The refuge was an exceptional place to enjoy nature and wildlife at its best and you don’t have to be a birder to be here. Each inlet or body of water was full of different species of birds – migrants and/or the local residents. St. Marks NWR is truly one of Florida’s many hidden treasures, and we found ourselves in a moment of peace as we explored this pristine area. Our visit was a great ending to what we’ve been experiencing, classic Florida wildlife preserve.
Next up: Wrapping up our winter sojourn
There was an added bonus in meeting Laurel and Eric of Raven and Chickadee. Since they had spent so much time in northwestern Florida and have family there, they know the area very well. They advised us that a trip to Wakulla Springs State Park for one of their river boat tours was not to be missed. Wakulla springs is located just south of Tallahassee and is one of the largest and deepest freshwater springs in the world. The world? Yep, thats right. We learned that this spring discharges an average of 260 million gallons of beautiful, fresh water every day.
- Florida has the largest concentration of freshwater springs on earth more than 600 in all.
- Most of the springs are found in north and north-central Florida.
- Water coming from the springs flows through the Aquifer and is the source of over 90% of the state’s drinking water.
With no rain in the forecast for the next few days, we scheduled our continuing exploration of the “Real Florida”. The spring is the heart of Wakulla Springs State Park. It is the origin of the Wakulla River, which flows southwest and finally dumps into the Gulf of Mexico at Apalachee Bay. We came here for the main attraction of the river tour, but the park itself is beautiful with many picnic tables and walking paths that make it a great place to spend a day.
After paying the $8 per person fee, we took the first ranger-guided boat tour at 9:00am. For 45 minutes we were treated to close-up sightings of what we have recently grown to appreciate and love, classic Florida river scenery and wildlife. Unlike other rivers we have traveled, Wakulla River is bordered by tall Spanish Moss-draped Bald Cypress trees.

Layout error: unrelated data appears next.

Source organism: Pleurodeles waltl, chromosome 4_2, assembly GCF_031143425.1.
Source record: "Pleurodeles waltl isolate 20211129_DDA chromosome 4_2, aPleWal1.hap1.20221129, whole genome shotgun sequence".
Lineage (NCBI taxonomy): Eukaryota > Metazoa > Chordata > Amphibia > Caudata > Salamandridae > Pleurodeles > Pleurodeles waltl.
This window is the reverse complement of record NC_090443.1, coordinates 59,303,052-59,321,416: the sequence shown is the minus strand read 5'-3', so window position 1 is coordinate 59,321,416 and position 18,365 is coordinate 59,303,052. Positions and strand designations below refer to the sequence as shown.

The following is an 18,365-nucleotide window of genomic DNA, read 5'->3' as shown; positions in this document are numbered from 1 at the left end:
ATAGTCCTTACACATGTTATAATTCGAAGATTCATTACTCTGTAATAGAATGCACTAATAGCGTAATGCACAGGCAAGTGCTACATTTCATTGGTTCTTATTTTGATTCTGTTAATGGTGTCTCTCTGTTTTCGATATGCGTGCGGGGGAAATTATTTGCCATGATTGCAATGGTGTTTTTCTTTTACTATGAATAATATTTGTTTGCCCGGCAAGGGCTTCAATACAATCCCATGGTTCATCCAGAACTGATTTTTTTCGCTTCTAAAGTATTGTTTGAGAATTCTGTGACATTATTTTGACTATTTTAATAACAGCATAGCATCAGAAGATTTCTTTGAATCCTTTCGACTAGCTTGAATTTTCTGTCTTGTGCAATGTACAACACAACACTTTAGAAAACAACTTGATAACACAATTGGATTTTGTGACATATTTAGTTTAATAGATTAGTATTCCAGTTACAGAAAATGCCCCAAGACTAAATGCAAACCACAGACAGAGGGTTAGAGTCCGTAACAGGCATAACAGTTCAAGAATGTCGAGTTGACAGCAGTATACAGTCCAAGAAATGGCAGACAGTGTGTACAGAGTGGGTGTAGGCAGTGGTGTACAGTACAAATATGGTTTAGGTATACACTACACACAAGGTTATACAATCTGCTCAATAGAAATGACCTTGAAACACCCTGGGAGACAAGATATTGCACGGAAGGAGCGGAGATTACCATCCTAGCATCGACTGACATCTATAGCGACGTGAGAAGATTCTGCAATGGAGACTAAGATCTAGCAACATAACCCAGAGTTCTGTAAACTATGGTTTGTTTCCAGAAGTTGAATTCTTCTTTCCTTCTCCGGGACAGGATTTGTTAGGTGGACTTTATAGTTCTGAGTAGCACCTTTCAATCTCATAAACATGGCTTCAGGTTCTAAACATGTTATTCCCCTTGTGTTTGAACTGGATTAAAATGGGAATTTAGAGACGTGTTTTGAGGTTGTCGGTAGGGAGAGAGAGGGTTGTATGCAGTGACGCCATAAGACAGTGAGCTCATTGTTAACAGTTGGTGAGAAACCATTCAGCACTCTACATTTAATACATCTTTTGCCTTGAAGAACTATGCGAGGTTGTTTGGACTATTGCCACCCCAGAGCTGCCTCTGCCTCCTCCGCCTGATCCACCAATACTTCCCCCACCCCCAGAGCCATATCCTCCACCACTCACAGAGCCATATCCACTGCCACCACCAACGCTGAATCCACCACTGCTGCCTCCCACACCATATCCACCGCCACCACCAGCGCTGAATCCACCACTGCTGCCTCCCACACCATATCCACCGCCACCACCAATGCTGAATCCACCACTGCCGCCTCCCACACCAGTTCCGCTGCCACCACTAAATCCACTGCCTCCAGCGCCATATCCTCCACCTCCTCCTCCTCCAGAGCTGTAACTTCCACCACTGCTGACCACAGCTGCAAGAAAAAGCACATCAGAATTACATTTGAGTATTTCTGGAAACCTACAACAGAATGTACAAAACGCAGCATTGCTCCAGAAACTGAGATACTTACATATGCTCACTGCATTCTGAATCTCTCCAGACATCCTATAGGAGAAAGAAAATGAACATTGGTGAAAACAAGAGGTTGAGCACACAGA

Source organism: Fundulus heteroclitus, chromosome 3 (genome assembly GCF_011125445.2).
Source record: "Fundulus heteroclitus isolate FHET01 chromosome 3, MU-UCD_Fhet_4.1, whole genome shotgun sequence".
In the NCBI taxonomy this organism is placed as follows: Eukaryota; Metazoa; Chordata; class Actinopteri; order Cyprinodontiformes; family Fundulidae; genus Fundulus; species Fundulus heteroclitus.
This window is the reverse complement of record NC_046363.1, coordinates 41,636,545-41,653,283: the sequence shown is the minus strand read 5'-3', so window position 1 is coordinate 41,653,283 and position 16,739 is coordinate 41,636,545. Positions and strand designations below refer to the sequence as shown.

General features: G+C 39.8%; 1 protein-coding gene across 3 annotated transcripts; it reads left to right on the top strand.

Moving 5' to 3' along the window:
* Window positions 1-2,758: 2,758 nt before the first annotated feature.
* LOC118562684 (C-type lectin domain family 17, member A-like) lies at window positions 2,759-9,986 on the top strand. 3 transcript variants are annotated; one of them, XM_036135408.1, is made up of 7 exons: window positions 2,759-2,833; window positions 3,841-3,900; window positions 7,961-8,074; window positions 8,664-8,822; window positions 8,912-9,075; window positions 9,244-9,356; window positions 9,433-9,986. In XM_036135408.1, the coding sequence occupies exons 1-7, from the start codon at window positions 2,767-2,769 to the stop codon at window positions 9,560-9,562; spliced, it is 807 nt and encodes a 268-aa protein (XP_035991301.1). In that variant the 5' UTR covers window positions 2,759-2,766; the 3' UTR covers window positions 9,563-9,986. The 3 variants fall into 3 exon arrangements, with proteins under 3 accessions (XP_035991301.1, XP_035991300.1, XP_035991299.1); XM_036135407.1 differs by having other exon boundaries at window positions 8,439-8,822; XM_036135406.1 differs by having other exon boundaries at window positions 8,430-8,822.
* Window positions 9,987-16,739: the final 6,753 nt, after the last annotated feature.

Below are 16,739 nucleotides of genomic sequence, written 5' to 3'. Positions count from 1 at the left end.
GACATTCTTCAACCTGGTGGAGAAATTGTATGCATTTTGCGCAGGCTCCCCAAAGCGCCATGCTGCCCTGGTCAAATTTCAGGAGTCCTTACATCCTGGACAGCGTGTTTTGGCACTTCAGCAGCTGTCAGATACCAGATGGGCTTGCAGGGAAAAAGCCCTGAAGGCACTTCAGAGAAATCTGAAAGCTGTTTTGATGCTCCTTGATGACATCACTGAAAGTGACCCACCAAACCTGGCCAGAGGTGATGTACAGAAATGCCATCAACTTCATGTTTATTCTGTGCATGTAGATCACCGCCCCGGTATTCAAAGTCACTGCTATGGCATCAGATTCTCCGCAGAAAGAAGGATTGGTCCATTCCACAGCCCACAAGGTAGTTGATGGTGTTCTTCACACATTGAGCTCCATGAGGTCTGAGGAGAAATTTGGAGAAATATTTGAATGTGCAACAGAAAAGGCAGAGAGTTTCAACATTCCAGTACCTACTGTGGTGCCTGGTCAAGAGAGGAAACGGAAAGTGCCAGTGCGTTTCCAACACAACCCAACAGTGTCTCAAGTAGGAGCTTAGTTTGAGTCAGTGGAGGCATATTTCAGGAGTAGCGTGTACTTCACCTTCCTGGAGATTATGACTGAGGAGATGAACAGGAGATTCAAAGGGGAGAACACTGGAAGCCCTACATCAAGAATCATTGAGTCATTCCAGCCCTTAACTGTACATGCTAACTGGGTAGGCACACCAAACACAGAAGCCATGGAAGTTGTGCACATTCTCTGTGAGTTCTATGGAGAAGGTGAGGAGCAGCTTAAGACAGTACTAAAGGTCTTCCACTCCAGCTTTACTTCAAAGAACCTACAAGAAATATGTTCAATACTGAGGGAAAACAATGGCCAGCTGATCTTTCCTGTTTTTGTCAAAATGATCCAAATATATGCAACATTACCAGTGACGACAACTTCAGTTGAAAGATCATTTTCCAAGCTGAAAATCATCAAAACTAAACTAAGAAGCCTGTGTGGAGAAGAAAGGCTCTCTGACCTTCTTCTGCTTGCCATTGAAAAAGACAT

Seeing vultures hanging out in the treetops induced a kind of “haunted house” feeling, like something you might see in an old horror movie.
The tour covers the first three miles of the river, which is protected as a wildlife sanctuary within the Wakulla Springs State Park.
As we cruised along, several of these gorgeous little guys paid no attention to us:
There was an abundance of wildlife that our knowledgeable park ranger pointed out to us. She told us that since only the park’s tour boats are allowed here, the wildlife has become accustomed to them. That’s why we were ignored and got such an up-close look at them. Even the normally skittish turtles didn’t jump into the river as we passed!
Here are a few more of the beautiful creatures that posed for us:
But the highlight on this day was witnessing some tender moments between a couple of manatees. We have typically seen them just slowly cruising along, occasionally coming up for a gulp of air.
Well, this time we witnessed two manatees actually hugging and obviously enjoying each other’s company – amazing! Click the link below to see a short clip of what we saw (sorry it’s a bit shaky, I was so excited!).
One last shot…
Next up: Our exploration of the Real Florida continues…